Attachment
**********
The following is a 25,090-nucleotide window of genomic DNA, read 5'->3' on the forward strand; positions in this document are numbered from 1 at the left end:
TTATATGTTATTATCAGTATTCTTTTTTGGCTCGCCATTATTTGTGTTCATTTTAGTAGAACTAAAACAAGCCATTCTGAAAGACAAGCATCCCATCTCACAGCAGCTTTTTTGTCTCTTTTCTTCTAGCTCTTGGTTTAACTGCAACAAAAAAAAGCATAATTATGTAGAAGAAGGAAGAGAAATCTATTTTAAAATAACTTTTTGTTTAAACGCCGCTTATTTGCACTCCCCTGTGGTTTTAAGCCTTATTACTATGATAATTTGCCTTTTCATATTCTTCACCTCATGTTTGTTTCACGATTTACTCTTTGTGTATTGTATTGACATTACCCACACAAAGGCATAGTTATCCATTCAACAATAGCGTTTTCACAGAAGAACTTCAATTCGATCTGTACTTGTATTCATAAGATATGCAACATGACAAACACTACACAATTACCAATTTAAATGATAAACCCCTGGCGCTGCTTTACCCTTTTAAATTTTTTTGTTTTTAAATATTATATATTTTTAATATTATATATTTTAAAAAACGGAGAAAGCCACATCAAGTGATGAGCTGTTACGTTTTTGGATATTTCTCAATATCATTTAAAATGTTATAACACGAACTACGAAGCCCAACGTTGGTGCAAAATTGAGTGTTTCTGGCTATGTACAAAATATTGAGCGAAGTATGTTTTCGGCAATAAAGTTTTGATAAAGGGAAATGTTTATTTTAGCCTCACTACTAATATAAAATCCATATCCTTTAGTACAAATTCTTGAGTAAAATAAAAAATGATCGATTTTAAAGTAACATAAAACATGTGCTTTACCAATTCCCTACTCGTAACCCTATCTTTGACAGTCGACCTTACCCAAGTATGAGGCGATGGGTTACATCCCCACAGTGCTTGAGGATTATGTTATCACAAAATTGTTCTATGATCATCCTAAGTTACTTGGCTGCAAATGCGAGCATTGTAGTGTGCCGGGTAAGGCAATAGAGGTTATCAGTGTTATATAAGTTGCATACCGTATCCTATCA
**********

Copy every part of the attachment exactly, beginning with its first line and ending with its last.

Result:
The following is a 25,090-nucleotide window of genomic DNA, read 5'->3' on the forward strand; positions in this document are numbered from 1 at the left end:
TTATATGTTATTATCAGTATTCTTTTTTGGCTCGCCATTATTTGTGTTCATTTTAGTAGAACTAAAACAAGCCATTCTGAAAGACAAGCATCCCATCTCACAGCAGCTTTTTTGTCTCTTTTCTTCTAGCTCTTGGTTTAACTGCAACAAAAAAAAGCATAATTATGTAGAAGAAGGAAGAGAAATCTATTTTAAAATAACTTTTTGTTTAAACGCCGCTTATTTGCACTCCCCTGTGGTTTTAAGCCTTATTACTATGATAATTTGCCTTTTCATATTCTTCACCTCATGTTTGTTTCACGATTTACTCTTTGTGTATTGTATTGACATTACCCACACAAAGGCATAGTTATCCATTCAACAATAGCGTTTTCACAGAAGAACTTCAATTCGATCTGTACTTGTATTCATAAGATATGCAACATGACAAACACTACACAATTACCAATTTAAATGATAAACCCCTGGCGCTGCTTTACCCTTTTAAATTTTTTTGTTTTTAAATATTATATATTTTTAATATTATATATTTTAAAAAACGGAGAAAGCCACATCAAGTGATGAGCTGTTACGTTTTTGGATATTTCTCAATATCATTTAAAATGTTATAACACGAACTACGAAGCCCAACGTTGGTGCAAAATTGAGTGTTTCTGGCTATGTACAAAATATTGAGCGAAGTATGTTTTCGGCAATAAAGTTTTGATAAAGGGAAATGTTTATTTTAGCCTCACTACTAATATAAAATCCATATCCTTTAGTACAAATTCTTGAGTAAAATAAAAAATGATCGATTTTAAAGTAACATAAAACATGTGCTTTACCAATTCCCTACTCGTAACCCTATCTTTGACAGTCGACCTTACCCAAGTATGAGGCGATGGGTTACATCCCCACAGTGCTTGAGGATTATGTTATCACAAAATTGTTCTATGATCATCCTAAGTTACTTGGCTGCAAATGCGAGCATTGTAGTGTGCCGGGTAAGGCAATAGAGGTTATCAGTGTTATATAAGTTGCATACCGTATCCTATCA